Two Required Textbooks
(The other being Dr. Amos Wilson’s Blue Print for Black Power)
Chapter 1, Utamawazo: The Cultural Structuring of ThoughtArchaic European Epistemology: Substitution of Object for Symbol
The African world-view, and the world-views of other people who are not of European origin, all appear to have certain themes in common. The universe to which they relate is sacred in origin, is organic, and is a true “cosmos.” Human beings are part of the cosmos, and, as such, relate intimately with other cosmic beings. Knowledge of the universe comes through relationship with it and through perception of spirit in matter. The universe is one; spheres are joined because of a single unifying force that pervades all being. Meaningful reality issues from this force. These world-views are “reasonable” but not rationalistic: complex yet lived. They tend to be expressed through a logic of metaphor and complex symbolism.
Rob the universe of its richness, deny the significance of the symbolic, simplify phenomena until it becomes mere object, and you have a knowable quantity. Here begins and ends the European epistemological mode. What happened within embryonic Europe that was to eventually generate such a radically different world-view? What part did Platonic thought play in this process? Whether or not all of Western philosophy is “but a footnote to Plato,” certainly his influence on the European style of speculative thought and ultimately on the utamawazo—the general premises and assumptions of the culture—has been formulative and seminal. Any discussion of the nature and origin of European epistemology must focus on, if not begin with Plato. This is not to say that he was not influenced by the pre-Socratic African philosophies that preceded him. But what Plato seems to have done is to have laid a rigorously constructed foundation for the repudiation of the symbolic sense—the denial of cosmic, intuitive knowledge. It is this process that we need to trace, this development in formative European thought which was eventually to have had such a devastating effect on the nontechnical aspects of the culture. It led to the materialization of the universe as conceived by the European mind—a materialization that complemented and supported the intense psycho-cultural need for control of the self and others.
Contrary to our image of the philosopher as being otherworldly and remote, even irrelevant (Aristophanes, The Clouds), Plato appears to have been very much aware of himself as a social and ideological architect. His success was eventually overwhelming. The power of his ideas is evidenced by the way in which they have contributed to the growth and persistence of a new order. This is precisely the power of the Euro-Caucasian order; its ability to sustain and perpetuate itself. Plato’s innovations were ultimately incorporated into the culture because they were demanded by the asili.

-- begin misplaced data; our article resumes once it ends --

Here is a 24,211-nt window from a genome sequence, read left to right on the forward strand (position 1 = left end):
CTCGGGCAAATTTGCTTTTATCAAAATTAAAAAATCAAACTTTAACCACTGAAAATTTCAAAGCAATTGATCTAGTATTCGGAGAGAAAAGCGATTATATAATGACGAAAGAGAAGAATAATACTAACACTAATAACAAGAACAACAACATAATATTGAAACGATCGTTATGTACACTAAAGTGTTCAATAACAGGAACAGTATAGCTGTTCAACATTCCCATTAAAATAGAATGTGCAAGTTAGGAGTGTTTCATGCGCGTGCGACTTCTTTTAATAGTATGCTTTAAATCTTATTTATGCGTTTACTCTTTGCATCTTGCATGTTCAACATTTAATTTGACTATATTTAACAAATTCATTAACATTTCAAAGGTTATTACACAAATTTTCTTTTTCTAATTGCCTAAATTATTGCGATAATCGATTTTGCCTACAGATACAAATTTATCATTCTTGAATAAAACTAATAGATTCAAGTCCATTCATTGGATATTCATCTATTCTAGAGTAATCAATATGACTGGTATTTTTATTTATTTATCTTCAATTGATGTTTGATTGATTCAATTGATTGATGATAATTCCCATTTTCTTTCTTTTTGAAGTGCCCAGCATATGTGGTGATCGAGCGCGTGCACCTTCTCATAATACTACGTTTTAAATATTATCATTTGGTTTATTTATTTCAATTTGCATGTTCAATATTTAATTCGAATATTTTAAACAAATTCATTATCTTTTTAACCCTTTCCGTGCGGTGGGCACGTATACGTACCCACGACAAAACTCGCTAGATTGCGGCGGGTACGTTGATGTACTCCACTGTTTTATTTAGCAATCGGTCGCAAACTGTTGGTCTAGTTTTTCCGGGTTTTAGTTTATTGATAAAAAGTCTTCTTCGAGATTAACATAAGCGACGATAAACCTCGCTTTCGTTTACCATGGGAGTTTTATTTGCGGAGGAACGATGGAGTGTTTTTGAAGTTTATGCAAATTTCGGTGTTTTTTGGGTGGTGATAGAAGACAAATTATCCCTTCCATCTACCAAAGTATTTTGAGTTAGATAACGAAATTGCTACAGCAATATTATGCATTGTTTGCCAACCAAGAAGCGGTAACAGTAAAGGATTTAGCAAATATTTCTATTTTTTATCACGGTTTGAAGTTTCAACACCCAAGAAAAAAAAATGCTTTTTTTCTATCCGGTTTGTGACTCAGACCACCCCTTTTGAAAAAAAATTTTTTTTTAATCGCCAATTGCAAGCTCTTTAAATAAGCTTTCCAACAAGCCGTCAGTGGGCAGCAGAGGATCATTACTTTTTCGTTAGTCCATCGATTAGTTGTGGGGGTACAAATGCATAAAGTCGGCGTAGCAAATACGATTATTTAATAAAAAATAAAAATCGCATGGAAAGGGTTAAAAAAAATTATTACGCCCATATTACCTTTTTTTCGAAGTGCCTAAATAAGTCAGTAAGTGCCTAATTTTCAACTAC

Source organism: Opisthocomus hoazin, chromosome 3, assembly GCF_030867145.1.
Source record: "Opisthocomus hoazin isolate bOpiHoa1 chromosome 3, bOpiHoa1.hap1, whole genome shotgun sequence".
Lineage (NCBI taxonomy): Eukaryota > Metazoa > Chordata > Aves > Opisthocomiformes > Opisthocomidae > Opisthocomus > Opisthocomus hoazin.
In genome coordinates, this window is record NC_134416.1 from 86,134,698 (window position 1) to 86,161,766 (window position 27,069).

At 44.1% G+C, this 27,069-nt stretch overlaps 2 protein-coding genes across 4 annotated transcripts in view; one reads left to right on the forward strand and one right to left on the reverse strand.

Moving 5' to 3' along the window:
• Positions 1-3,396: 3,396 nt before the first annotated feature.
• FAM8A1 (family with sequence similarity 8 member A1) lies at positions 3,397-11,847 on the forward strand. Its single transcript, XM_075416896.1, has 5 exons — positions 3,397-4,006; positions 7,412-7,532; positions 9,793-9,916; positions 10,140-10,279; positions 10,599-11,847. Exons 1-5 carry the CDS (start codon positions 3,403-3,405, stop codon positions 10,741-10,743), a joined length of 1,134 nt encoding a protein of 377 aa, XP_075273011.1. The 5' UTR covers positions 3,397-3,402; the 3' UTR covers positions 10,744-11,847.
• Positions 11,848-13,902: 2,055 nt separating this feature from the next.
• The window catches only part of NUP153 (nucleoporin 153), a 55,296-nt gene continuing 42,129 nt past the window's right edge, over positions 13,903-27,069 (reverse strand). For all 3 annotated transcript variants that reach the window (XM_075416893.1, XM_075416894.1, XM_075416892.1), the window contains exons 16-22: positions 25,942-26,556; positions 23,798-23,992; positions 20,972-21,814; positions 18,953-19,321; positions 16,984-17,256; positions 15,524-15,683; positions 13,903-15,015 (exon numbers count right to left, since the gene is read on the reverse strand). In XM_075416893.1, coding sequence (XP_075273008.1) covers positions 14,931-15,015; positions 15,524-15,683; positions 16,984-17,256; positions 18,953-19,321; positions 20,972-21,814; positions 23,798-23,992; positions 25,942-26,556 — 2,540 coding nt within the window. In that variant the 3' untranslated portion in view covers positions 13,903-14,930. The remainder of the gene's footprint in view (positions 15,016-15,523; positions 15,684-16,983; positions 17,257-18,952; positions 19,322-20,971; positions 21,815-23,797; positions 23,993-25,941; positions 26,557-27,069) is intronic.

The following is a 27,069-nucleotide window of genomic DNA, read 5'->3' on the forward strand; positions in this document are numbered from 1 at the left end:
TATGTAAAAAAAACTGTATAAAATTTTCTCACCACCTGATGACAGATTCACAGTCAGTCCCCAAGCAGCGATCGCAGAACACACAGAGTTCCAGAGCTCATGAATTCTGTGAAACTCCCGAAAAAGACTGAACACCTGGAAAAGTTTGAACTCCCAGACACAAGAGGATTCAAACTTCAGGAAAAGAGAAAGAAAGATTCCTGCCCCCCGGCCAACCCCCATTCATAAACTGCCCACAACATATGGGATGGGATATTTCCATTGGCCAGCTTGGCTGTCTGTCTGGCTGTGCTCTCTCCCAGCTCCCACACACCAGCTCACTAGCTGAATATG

—Marimba Ani, Yurugu, Africa World Press, New Jersey, 1994, pages 29-30.
Dr. Marimba Ani – Yurugu
Dr. Marimba Ani – Afrikan Rebirth
“Without the African connection, we are a disjointed people …begging for entry into somebody else’s house.”Dr. John Henrik Clarke, Notes for an African World Revolution Trenton: Africa World Press, 1991, P.418.
Marimba Ani was brought to the Department of Africana and Puerto Rican GYE NYAME (jeh-N-yah-mee) “Except God” or “Tis Only God” Symbol of the omnipotence, omnipresence and immortality of God.“Except God, I fear none.”Studies by Dr. John Henrik Clarke in 1974 as she was completing her PhD dissertation at the Graduate Faculty of New School University. She had worked as a field organizer for the Student Nonviolent Coordinating Committee in Mississippi from 1963 to 1966, and had acted as Director of Freedom Registration for the Mississippi Freedom Democratic Party in 1964 which challenged the all-white Mississippi delegation to the Democratic National Convention in Atlantic City that summer.
Dr. Clarke became her Jegna (“warrior- teacher, intellectual father, ideological influence”) as she moved back to New York and into graduate school. It was through his influence that she became committed to Pan Afrikan liberation.After having traveled in Afrika, Marimba Ani (born “Dona Richards”) began formal study of the nature of Afrikan Civilization, focusing on the “deep thought” which underlies its fundamental common cultural themes and the varying constructs of Afrikan social organization. She has done extensive work on Afrikan spiritual conceptions and systems.